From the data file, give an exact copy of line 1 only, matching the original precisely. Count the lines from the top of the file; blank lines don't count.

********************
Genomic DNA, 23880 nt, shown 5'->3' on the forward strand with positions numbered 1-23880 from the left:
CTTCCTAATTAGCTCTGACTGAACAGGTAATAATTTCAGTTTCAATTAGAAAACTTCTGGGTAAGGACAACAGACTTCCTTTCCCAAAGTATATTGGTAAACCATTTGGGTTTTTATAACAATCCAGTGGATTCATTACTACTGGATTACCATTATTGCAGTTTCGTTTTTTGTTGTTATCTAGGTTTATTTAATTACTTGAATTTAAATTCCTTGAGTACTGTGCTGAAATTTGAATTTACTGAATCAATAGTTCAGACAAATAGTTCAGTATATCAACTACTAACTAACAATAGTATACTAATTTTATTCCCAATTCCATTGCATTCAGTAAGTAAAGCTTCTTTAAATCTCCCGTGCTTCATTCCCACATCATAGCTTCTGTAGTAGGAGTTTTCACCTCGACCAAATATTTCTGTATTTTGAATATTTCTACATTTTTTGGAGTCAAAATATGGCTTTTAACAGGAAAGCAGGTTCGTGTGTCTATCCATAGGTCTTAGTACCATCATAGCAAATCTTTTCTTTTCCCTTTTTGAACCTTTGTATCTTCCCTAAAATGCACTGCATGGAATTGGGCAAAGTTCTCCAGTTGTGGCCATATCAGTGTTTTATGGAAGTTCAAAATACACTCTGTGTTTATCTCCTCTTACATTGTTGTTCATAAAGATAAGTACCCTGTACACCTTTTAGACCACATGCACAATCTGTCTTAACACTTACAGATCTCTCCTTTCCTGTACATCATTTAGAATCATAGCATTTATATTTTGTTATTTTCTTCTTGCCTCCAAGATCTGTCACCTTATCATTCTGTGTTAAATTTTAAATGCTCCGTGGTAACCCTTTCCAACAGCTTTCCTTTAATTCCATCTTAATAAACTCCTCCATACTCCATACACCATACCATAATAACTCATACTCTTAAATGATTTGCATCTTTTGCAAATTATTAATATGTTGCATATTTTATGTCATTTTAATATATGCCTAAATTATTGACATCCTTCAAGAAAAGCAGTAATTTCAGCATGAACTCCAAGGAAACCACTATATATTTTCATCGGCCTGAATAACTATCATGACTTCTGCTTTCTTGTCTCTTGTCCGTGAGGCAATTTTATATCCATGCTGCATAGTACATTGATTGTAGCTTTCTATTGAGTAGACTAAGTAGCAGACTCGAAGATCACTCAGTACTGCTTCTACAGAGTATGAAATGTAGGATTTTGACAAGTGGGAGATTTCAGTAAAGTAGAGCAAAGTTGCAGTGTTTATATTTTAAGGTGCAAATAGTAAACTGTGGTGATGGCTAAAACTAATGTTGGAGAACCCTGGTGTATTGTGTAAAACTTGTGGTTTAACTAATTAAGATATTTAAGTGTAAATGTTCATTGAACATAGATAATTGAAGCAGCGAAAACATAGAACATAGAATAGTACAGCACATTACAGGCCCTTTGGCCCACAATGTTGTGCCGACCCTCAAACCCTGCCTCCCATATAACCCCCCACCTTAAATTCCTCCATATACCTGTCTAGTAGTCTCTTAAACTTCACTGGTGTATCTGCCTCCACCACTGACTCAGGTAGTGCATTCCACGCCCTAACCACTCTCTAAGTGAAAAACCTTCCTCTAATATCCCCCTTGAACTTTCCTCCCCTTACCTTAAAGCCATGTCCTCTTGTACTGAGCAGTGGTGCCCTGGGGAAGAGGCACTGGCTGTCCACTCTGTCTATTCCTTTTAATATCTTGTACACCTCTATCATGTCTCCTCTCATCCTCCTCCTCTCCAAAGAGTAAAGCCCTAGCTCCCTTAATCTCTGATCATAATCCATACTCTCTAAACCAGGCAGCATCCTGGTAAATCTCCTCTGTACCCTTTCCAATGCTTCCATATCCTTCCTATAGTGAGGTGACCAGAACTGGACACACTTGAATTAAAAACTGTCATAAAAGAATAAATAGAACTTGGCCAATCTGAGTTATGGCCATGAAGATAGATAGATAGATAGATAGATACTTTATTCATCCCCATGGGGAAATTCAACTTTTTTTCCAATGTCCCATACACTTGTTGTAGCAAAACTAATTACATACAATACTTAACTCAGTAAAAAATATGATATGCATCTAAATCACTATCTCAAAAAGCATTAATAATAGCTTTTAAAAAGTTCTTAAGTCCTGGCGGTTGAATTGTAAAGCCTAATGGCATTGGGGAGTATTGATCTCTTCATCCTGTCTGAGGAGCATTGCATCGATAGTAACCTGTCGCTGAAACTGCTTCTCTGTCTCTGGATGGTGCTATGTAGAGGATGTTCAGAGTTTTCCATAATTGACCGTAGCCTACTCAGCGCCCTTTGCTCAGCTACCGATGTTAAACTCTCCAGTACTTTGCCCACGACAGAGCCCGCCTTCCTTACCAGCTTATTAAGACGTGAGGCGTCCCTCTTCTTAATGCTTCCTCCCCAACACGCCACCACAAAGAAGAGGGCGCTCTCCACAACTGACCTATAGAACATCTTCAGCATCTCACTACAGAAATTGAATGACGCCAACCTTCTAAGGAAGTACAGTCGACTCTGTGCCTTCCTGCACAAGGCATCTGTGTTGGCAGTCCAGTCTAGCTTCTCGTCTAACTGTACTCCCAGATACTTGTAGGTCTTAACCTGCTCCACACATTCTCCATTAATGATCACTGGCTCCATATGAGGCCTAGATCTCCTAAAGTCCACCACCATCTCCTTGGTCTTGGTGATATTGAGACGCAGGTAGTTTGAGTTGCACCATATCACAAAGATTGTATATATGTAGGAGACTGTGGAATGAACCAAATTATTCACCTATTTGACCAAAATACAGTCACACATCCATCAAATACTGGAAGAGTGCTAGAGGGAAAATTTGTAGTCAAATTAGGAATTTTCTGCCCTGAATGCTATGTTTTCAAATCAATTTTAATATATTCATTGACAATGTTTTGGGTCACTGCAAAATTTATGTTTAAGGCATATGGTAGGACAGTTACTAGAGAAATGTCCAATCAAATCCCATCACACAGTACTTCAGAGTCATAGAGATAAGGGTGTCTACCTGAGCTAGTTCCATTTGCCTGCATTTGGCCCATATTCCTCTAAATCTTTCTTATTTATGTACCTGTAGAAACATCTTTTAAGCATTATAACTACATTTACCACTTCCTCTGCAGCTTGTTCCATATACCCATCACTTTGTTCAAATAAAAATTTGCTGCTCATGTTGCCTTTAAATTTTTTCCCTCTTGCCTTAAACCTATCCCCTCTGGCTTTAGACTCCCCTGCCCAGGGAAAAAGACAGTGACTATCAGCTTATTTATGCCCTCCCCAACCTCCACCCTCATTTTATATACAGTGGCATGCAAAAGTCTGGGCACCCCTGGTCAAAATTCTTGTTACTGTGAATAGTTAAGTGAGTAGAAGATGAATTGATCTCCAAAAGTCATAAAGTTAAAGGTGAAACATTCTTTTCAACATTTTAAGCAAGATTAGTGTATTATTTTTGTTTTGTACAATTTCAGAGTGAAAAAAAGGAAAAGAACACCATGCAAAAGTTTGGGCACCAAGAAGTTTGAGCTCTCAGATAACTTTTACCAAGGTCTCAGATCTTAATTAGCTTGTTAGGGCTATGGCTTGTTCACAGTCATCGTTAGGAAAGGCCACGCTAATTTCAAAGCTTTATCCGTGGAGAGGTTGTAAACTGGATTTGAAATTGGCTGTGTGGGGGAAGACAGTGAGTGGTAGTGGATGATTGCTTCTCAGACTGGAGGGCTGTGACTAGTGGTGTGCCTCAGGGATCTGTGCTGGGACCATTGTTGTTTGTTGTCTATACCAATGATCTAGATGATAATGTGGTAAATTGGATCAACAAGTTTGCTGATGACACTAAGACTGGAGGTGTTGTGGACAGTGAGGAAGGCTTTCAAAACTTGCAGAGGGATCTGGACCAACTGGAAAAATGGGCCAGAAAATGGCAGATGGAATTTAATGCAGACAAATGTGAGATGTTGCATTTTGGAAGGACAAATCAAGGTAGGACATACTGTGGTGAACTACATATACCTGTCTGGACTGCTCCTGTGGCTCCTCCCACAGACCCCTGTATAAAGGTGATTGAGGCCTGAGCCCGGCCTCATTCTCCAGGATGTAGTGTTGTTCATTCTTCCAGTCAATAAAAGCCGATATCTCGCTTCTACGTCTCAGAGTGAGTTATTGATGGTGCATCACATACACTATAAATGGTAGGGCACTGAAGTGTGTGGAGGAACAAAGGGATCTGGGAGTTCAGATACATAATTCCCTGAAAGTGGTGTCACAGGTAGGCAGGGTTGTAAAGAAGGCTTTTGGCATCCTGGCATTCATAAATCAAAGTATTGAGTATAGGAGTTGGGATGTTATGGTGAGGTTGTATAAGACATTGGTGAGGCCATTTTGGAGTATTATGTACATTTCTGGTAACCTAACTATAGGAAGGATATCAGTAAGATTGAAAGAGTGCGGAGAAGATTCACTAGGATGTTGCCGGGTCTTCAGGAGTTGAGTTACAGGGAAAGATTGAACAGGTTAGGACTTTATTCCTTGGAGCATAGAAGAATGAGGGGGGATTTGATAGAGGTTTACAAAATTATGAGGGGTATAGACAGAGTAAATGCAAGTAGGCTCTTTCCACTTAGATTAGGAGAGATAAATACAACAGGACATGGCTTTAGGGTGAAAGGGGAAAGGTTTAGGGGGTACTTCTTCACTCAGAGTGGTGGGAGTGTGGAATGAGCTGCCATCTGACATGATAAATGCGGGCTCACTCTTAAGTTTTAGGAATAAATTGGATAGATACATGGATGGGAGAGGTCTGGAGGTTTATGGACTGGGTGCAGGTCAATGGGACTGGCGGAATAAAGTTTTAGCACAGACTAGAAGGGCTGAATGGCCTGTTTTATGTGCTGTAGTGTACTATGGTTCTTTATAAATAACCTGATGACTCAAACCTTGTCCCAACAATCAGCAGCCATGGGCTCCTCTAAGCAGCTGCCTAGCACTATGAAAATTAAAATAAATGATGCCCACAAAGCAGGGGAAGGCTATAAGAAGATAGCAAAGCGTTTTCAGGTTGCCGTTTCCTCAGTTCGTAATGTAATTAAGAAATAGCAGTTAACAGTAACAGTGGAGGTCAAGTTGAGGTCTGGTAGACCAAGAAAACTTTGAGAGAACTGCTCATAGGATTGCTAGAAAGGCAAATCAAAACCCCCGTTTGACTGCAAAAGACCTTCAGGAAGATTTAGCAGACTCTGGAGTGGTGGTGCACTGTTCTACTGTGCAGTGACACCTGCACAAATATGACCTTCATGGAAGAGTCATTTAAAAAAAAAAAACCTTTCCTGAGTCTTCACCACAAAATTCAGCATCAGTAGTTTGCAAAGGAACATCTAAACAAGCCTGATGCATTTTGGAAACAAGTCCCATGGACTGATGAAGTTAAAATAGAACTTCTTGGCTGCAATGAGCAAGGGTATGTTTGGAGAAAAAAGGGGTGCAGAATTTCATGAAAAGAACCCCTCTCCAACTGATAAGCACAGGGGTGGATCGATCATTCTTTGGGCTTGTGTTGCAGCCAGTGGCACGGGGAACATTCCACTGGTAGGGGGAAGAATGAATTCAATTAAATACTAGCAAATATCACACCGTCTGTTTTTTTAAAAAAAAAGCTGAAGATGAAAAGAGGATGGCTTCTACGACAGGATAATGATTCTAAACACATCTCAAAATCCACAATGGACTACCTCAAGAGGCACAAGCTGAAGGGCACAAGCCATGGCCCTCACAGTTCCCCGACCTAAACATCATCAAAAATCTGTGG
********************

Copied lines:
Genomic DNA, 23880 nt, shown 5'->3' on the forward strand with positions numbered 1-23880 from the left: